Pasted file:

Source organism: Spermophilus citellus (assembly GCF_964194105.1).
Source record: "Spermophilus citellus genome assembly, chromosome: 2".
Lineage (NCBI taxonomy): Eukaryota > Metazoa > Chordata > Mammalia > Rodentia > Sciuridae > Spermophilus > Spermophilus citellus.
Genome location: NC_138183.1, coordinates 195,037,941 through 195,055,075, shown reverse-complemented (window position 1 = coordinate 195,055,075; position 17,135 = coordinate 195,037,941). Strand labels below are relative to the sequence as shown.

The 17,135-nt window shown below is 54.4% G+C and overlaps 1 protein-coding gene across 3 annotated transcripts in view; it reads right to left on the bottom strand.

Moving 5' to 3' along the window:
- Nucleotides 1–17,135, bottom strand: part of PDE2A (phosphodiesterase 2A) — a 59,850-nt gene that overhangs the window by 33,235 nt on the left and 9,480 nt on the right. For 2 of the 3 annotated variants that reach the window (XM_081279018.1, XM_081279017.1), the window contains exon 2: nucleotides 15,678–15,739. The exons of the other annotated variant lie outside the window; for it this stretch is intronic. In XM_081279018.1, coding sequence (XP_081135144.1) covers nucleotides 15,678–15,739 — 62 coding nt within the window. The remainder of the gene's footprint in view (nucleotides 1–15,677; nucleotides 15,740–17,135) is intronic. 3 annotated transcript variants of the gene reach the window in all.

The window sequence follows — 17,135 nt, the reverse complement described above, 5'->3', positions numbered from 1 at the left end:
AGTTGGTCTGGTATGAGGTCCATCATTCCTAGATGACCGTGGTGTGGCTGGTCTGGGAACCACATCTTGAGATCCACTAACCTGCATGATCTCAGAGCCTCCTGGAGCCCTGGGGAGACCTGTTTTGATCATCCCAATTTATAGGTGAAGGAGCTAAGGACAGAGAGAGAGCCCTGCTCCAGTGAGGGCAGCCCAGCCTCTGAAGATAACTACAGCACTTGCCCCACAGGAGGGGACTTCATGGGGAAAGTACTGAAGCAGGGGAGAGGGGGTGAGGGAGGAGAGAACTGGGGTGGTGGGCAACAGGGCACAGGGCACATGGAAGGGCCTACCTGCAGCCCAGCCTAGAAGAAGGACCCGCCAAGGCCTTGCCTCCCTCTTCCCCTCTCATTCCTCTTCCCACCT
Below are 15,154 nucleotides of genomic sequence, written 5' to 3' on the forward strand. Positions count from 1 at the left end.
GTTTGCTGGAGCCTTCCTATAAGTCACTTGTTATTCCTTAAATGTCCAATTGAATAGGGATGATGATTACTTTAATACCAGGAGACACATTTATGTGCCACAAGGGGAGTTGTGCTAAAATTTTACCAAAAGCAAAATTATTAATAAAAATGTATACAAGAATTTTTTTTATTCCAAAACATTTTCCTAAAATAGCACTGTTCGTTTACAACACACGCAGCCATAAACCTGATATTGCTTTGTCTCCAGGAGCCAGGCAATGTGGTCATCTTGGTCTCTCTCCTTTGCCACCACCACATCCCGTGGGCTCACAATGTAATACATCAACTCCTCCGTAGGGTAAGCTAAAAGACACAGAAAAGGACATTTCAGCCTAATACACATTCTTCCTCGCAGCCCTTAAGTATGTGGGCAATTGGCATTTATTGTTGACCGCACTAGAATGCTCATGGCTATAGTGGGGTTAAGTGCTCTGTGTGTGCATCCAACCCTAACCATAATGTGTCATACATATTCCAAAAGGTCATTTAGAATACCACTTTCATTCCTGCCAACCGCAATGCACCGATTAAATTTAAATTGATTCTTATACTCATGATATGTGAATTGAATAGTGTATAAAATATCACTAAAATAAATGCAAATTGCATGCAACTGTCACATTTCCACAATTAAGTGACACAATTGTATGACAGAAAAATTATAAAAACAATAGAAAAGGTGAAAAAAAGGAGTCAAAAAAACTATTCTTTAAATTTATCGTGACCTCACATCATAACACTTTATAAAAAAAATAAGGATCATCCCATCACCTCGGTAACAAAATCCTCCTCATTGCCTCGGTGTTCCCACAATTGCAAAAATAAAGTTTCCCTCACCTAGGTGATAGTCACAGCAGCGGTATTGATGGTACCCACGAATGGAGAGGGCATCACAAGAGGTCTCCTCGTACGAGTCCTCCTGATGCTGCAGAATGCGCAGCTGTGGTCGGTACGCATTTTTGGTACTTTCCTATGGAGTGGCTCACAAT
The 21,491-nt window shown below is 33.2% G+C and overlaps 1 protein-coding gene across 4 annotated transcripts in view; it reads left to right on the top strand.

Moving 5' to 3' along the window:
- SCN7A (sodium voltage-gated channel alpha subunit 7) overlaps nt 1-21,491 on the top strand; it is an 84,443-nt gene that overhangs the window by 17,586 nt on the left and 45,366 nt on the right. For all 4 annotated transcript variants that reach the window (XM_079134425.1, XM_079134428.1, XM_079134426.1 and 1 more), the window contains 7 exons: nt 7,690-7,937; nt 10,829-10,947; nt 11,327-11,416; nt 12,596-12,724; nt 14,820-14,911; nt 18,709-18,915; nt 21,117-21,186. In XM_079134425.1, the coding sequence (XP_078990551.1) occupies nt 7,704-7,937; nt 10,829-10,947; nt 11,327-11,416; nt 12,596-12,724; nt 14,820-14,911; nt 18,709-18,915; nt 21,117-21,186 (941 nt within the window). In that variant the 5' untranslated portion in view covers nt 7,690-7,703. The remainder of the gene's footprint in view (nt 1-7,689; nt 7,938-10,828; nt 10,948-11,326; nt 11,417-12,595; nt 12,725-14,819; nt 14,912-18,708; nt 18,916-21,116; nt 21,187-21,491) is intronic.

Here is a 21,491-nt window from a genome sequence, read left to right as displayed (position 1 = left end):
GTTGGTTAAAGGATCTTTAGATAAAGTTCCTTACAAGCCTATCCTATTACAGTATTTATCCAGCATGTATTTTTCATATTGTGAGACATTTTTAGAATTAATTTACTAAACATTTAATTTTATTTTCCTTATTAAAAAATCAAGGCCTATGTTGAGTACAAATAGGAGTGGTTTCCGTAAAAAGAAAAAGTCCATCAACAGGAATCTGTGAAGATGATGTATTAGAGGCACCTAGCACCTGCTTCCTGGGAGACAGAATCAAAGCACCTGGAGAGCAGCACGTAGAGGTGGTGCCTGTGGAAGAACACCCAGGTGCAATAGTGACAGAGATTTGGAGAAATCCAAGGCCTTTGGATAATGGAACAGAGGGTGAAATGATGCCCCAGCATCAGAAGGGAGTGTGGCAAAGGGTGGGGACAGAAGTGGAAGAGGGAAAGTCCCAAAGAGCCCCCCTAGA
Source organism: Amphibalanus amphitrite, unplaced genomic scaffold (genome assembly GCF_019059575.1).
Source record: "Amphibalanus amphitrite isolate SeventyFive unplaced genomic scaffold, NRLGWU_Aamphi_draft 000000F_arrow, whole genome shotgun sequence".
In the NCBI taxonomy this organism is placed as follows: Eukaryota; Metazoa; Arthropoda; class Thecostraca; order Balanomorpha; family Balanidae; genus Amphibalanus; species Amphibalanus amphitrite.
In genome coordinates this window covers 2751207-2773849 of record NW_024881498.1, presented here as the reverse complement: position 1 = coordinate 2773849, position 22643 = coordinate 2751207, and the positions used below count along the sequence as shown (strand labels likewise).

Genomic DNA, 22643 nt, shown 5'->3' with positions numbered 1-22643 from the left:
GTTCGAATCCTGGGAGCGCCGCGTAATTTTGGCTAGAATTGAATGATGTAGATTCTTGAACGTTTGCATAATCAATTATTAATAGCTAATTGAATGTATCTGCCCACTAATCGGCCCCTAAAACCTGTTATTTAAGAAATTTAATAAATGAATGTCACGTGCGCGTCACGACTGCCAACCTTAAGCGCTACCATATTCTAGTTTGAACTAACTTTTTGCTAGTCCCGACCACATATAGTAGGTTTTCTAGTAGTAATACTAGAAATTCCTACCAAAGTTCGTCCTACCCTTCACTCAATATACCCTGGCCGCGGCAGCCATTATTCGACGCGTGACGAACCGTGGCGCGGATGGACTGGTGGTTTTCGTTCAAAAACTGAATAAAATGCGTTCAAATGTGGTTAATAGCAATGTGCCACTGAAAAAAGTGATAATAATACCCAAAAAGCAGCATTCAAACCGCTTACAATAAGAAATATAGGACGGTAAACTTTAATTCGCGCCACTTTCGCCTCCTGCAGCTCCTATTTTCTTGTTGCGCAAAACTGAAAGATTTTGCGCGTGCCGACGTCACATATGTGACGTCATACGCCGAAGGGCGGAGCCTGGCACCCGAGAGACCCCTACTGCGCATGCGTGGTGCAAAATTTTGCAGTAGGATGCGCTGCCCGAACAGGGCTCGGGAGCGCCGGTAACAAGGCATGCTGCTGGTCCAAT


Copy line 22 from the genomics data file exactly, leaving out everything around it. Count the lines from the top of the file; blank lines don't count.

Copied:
GTTCGAATCCTGGGAGCGCCGCGTAATTTTGGCTAGAATTGAATGATGTAGATTCTTGAACGTTTGCATAATCAATTATTAATAGCTAATTGAATGTATCTGCCCACTAATCGGCCCCTAAAACCTGTTATTTAAGAAATTTAATAAATGAATGTCACGTGCGCGTCACGACTGCCAACCTTAAGCGCTACCATATTCTAGTTTGAACTAACTTTTTGCTAGTCCCGACCACATATAGTAGGTTTTCTAGTAGTAATACTAGAAATTCCTACCAAAGTTCGTCCTACCCTTCACTCAATATACCCTGGCCGCGGCAGCCATTATTCGACGCGTGACGAACCGTGGCGCGGATGGACTGGTGGTTTTCGTTCAAAAACTGAATAAAATGCGTTCAAATGTGGTTAATAGCAATGTGCCACTGAAAAAAGTGATAATAATACCCAAAAAGCAGCATTCAAACCGCTTACAATAAGAAATATAGGACGGTAAACTTTAATTCGCGCCACTTTCGCCTCCTGCAGCTCCTATTTTCTTGTTGCGCAAAACTGAAAGATTTTGCGCGTGCCGACGTCACATATGTGACGTCATACGCCGAAGGGCGGAGCCTGGCACCCGAGAGACCCCTACTGCGCATGCGTGGTGCAAAATTTTGCAGTAGGATGCGCTGCCCGAACAGGGCTCGGGAGCGCCGGTAACAAGGCATGCTGCTGGTCCAAT